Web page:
Volcanic activity still present on Jabal Al-Tyer [Archives:2007/1097/Local News]

October 25 2007

By: Almigdad Dahesh Mojalli
SANA'A oct. 23 ) An official at the General Authority for Developing Yemeni Islands confirms that steam, smoke and lava continue rising, although more weakly, on Jabal Al-Tyer Island.

Yahya Al-Kayna'e, general manager of the authority, reported to 26 September newspaper that two volcanic recording stations on Kamaran and Al-Zubair islands will be linked directly with the one in Dhamar.

Al-Kayna'e indicated that the authority has nearly completed its report on the Jabal Al-Tyer volcano, as well as finalizing the national plan to face disasters and incidents on Yemeni islands.

He noted that the authority will hold three workshops to discuss the plan in collaboration with concerned authorities in Hodeidah, Mukalla and Aden.

Regarding studying the volcano, Dr. Mohammed Al-Kadasi says some steam and gases continue rising on the island, but this is normal as deep crevices widen.

He added that volcanic activity will continue, but at different strength due to the island's location, explaining that strength of activity depends upon the ascendance of lava from the bottom of the sea.

Geologists note that numerous seisms occur during a volcano's ascent from the earth's inner layers and these seisms can be recorded before the ascendance of lava

The recording stations, which were established following the Jabal Al-Tyer volcano, have shown that seismic tremors continue, meaning that volcanic activity remains present on the island. If volcanic activity continues at its current strength, the possibility of volcanic eruption spreading to mainland Yemen is weak, as the current area is considered the discharge point for any potential power existing within the earth.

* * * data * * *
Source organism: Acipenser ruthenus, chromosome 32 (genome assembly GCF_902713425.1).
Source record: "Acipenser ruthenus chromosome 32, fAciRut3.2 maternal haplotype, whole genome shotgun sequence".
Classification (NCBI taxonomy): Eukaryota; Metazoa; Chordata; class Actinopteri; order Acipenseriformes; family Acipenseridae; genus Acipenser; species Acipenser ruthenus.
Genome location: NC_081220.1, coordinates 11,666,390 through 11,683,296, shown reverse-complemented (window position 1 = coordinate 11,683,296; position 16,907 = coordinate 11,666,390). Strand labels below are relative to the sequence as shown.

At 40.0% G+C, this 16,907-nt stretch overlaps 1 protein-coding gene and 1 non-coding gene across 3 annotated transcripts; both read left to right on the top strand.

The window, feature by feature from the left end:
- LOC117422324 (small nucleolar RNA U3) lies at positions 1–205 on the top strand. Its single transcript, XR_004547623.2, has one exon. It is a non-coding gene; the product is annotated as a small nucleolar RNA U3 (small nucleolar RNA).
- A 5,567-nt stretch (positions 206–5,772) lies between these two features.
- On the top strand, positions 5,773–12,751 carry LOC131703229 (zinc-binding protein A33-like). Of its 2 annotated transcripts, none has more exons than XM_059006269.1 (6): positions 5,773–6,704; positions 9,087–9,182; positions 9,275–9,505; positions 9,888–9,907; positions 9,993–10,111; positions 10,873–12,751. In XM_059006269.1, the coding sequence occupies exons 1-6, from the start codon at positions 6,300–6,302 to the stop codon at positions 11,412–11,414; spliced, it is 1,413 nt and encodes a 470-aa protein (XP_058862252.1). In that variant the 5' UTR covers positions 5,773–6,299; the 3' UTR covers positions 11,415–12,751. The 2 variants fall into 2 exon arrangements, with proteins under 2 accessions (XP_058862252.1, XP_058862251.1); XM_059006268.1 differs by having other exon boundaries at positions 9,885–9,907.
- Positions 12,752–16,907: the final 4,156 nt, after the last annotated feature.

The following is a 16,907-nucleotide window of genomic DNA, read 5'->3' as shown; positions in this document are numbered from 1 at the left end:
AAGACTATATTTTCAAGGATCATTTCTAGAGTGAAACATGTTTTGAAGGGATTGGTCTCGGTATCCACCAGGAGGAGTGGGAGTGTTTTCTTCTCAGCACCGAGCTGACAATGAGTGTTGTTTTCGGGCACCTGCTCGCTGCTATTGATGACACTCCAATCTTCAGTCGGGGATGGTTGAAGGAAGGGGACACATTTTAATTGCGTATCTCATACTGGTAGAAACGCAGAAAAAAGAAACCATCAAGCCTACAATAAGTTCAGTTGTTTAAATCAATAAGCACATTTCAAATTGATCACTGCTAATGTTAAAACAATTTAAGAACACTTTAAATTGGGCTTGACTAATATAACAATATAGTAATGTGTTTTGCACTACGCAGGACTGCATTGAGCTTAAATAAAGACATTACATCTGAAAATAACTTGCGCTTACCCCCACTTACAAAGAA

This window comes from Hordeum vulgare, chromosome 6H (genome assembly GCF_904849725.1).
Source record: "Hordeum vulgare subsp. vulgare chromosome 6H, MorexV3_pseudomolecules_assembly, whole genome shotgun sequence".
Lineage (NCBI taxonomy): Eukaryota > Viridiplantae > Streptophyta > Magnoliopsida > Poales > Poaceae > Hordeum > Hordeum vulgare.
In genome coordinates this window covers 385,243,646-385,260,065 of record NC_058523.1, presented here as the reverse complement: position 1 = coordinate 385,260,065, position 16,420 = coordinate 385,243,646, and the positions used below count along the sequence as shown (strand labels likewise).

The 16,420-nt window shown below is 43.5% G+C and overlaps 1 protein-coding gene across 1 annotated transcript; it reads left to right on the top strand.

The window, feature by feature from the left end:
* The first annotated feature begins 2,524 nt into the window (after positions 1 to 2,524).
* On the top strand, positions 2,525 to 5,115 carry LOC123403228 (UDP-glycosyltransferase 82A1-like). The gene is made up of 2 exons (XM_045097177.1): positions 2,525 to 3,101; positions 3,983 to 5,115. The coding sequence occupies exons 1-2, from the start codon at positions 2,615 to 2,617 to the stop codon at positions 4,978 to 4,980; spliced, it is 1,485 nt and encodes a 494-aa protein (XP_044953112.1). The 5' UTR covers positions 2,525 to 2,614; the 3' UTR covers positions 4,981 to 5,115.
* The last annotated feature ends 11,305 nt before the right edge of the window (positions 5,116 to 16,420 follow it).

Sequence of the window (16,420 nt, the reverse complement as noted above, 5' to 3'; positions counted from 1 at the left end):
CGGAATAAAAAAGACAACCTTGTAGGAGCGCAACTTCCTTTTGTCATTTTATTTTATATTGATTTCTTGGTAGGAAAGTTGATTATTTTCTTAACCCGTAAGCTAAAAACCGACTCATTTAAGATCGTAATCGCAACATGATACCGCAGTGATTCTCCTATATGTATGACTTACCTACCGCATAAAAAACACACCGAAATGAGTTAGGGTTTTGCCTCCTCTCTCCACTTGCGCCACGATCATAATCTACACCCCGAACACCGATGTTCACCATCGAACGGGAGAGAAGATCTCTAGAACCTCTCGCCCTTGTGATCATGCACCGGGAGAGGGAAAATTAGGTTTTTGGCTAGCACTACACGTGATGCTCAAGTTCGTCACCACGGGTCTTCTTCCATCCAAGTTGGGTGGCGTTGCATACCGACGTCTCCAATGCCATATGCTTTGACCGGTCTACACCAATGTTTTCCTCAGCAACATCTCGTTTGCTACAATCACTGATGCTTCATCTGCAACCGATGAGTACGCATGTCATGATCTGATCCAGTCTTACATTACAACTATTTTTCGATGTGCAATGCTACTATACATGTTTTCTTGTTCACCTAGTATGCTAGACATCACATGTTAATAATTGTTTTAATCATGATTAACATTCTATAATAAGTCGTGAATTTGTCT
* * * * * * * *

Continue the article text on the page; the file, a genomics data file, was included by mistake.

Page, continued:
Al-Kadasi notes that Yemen has two volcanic districts, the first of which are mainland fields represented by Sana'a, Amran, Marib, Sirwah, Dhamar, Rada'a, Bir Ali, Aden and including Socotra. The second type is Yemeni islands like Jabal Al-Tyer, Hanish Island and other Red Sea islands.

As long as volcanic activity begins out in the middle of the Red Sea, such as on Jabal Al-Tyer Island, the possibility of expansion to the Yemeni mainland is remote unless it coincides with strong tremors in the abovementioned locations.

Al-Kadasi adds that volcanic activity on Jabal Al-Tyer Island may produce mainland activity seen in increased steam, sulfur and other gases in Dhamar's Isbil and Al-Lissi mountains.

He points out that although volcanic activity in Yemen has its own specific locations, any future tremors may raise up lava in any weak rocky region influenced by such tremors. “Thus, we recommend focusing on any tremors throughout Yemen, recording them and dealing with them as the tremors following the Jabal Al-Tyer volcano.”

He added, “The Geological Survey Authority has integrated seismic and volcanic recordkeeping into the tasks of Dhamar's seismic record center.”

The Jabal Al-Tyer volcano erupted Sept. 30, killing at least eight Yemeni soldiers on a military base established on the island since its 1996 conflict with Eritrea over nearby Hanish and Jabal Zuqar islands.